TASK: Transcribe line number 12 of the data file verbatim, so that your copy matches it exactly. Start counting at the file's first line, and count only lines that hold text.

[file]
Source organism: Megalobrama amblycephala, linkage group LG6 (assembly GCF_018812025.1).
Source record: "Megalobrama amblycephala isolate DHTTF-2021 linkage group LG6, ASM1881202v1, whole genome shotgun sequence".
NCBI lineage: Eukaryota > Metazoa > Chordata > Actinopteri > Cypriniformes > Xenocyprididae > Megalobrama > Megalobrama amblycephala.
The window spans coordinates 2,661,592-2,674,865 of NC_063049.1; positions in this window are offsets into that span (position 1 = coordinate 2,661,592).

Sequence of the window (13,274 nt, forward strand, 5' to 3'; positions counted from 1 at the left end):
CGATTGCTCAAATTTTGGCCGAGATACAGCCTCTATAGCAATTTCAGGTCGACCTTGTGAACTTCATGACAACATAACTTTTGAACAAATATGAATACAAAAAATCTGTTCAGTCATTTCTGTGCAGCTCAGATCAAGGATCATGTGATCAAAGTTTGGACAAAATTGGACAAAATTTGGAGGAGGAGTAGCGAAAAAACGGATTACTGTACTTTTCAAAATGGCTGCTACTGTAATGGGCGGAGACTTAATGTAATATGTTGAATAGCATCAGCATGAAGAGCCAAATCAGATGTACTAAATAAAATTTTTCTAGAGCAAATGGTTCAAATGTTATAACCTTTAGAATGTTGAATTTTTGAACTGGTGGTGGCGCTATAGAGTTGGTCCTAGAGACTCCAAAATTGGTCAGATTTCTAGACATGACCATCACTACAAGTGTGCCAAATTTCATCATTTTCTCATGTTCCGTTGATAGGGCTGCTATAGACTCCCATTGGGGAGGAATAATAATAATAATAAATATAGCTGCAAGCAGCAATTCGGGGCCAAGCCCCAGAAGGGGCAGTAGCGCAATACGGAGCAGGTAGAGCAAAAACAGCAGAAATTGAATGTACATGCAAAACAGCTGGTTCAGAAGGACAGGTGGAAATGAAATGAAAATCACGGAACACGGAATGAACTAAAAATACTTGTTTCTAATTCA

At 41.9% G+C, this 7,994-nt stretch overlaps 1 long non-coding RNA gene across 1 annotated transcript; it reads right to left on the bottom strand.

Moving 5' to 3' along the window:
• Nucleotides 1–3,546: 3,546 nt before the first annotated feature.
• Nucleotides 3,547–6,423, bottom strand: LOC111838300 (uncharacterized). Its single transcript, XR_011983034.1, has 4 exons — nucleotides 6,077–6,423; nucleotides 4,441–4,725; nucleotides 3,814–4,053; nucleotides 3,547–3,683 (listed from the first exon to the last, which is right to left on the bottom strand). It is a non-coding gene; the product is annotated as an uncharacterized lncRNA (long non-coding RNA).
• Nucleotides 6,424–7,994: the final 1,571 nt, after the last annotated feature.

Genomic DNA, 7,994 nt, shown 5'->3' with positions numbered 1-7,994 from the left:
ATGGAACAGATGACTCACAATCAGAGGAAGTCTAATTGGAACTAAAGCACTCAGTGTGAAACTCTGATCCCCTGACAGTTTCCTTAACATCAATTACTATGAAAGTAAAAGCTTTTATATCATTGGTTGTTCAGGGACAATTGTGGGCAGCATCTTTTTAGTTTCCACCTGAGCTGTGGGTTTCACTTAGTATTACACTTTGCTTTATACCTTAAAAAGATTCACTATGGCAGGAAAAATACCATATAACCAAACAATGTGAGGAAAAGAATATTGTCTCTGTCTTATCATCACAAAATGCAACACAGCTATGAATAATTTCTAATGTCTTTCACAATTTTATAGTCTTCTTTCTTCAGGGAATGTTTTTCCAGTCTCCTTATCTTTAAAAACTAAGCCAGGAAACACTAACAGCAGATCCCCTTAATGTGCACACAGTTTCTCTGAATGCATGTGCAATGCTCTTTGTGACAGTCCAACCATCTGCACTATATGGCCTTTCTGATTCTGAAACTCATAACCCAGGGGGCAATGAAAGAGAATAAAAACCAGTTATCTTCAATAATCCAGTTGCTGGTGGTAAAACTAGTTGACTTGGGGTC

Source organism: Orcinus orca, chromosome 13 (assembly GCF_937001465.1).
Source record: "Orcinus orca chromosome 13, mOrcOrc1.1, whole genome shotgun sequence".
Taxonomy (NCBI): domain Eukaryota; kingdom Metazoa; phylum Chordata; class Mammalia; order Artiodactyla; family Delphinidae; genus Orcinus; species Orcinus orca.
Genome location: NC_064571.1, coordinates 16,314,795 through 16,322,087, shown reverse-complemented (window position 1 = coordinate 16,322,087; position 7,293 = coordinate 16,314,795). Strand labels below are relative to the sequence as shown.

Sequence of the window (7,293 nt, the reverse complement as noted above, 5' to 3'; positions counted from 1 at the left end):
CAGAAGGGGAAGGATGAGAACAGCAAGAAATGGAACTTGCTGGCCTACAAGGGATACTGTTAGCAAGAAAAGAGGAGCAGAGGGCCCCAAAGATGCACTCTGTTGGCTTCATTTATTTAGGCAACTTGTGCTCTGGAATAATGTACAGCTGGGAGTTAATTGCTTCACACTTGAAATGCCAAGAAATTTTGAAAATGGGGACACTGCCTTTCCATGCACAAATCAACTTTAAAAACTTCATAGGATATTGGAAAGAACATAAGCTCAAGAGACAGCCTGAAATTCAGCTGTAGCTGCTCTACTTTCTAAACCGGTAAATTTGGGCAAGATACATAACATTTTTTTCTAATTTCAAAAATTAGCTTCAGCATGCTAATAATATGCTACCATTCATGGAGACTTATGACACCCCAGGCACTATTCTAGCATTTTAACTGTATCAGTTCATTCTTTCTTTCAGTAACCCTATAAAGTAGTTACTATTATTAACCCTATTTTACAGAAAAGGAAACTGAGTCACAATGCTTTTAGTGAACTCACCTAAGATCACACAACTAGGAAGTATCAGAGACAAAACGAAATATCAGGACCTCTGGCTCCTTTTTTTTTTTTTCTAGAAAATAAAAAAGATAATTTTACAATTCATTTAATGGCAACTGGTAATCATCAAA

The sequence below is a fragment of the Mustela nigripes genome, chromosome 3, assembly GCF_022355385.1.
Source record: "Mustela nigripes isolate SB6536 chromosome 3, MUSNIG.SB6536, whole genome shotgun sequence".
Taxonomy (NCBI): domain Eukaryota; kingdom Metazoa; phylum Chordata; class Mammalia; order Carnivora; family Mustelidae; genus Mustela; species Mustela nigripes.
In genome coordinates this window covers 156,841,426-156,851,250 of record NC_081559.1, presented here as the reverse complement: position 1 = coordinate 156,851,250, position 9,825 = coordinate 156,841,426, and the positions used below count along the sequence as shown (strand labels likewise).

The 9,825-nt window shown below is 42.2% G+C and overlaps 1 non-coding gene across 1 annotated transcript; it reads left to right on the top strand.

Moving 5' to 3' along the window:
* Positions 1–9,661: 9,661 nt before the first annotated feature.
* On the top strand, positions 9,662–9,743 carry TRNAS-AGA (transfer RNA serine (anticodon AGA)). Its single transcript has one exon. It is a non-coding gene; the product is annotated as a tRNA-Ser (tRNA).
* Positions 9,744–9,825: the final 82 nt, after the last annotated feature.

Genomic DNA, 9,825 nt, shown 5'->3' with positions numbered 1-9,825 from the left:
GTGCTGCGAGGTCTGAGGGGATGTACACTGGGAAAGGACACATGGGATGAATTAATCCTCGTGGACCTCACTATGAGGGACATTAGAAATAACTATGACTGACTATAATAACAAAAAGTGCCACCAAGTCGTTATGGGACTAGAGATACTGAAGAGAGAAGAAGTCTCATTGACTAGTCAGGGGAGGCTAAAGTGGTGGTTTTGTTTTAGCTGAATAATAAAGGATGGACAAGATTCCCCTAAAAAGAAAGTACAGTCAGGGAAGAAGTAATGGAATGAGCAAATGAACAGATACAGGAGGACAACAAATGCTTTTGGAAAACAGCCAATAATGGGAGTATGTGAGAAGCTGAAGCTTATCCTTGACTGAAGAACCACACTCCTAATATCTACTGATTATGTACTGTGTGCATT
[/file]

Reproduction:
Genomic DNA, 7,994 nt, shown 5'->3' with positions numbered 1-7,994 from the left: